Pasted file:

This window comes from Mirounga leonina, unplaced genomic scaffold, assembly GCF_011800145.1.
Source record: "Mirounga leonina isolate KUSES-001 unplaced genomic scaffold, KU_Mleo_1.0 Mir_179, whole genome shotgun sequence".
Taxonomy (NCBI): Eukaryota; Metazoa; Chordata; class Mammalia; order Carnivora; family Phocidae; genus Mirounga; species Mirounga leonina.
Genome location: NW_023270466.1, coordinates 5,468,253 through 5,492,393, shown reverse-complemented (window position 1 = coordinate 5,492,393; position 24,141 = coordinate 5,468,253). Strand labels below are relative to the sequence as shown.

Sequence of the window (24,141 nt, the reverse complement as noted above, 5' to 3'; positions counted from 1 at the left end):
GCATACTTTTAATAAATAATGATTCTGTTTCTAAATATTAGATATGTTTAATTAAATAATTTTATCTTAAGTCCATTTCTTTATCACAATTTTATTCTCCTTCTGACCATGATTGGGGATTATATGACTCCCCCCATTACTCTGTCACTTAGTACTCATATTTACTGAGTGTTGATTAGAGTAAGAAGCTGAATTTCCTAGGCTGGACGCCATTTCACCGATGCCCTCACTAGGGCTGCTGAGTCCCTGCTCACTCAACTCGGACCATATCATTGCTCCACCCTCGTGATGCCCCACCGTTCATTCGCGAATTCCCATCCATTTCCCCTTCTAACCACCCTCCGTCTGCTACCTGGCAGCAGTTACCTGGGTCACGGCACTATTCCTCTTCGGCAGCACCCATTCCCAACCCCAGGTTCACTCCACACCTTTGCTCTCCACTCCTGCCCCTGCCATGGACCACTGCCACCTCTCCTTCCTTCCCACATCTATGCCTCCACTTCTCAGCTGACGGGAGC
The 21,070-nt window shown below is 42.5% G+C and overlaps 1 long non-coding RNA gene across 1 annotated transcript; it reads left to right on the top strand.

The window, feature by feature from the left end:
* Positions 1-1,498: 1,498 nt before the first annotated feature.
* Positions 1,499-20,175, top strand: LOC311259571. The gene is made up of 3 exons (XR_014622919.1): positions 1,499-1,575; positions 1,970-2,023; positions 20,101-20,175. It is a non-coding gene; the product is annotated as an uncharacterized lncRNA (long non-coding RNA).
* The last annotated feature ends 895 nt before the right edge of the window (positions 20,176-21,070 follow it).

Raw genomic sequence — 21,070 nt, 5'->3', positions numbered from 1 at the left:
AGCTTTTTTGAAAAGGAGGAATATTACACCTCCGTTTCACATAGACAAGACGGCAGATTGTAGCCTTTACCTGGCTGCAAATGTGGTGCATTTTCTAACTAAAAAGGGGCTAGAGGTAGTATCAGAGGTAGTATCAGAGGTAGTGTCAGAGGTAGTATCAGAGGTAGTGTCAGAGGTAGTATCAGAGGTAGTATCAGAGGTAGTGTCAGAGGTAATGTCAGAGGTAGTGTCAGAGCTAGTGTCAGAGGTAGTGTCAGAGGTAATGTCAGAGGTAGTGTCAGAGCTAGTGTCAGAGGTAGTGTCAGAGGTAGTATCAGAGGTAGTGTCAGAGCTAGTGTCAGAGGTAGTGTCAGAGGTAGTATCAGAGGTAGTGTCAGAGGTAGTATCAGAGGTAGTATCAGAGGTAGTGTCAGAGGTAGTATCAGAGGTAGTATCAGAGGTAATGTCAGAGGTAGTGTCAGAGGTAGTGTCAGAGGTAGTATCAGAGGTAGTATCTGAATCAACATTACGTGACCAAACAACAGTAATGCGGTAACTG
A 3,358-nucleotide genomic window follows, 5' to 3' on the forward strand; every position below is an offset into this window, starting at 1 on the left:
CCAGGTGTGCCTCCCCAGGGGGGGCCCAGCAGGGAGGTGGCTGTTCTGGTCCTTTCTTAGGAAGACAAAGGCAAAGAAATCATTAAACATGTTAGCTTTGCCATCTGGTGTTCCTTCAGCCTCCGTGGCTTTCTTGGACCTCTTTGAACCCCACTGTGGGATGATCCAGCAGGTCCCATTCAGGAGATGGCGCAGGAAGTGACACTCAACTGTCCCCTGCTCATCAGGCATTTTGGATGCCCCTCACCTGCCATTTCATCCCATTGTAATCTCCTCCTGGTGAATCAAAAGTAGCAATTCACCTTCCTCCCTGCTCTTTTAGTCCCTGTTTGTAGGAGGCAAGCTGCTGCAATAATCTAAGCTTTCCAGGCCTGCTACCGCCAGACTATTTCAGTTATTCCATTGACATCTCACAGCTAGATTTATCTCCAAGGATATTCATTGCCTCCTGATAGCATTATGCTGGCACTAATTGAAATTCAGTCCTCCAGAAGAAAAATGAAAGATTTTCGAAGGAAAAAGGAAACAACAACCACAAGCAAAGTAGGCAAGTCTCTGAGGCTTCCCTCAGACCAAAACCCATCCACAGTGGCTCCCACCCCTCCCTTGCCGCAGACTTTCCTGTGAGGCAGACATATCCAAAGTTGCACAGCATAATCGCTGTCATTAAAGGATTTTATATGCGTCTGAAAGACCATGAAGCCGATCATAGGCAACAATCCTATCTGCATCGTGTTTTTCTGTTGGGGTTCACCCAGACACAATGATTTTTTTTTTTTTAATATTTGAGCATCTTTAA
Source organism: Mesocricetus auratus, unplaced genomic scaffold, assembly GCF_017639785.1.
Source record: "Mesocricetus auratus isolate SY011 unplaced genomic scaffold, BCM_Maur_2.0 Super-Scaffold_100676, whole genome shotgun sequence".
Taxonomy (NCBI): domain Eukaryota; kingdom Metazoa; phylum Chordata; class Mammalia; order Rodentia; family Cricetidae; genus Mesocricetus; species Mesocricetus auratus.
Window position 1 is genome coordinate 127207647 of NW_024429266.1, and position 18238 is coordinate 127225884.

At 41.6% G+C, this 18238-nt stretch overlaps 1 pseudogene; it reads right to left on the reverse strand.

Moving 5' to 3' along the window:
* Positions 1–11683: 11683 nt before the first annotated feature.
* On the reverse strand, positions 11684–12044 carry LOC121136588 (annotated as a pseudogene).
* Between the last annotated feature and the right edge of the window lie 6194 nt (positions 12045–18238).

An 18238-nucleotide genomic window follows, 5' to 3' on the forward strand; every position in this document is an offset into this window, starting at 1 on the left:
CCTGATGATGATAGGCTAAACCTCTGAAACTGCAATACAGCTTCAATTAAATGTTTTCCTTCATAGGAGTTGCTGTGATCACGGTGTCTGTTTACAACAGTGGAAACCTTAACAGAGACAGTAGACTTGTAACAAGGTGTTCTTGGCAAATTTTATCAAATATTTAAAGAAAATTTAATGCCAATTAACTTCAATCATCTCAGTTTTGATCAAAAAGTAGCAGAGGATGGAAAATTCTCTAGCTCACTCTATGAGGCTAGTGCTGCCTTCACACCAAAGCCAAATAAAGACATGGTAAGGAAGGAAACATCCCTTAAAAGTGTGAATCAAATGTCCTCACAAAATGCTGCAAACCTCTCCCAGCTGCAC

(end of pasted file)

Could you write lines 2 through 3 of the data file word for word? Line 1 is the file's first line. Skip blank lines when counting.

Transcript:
Source record: "Mirounga leonina isolate KUSES-001 unplaced genomic scaffold, KU_Mleo_1.0 Mir_179, whole genome shotgun sequence".
Taxonomy (NCBI): Eukaryota; Metazoa; Chordata; class Mammalia; order Carnivora; family Phocidae; genus Mirounga; species Mirounga leonina.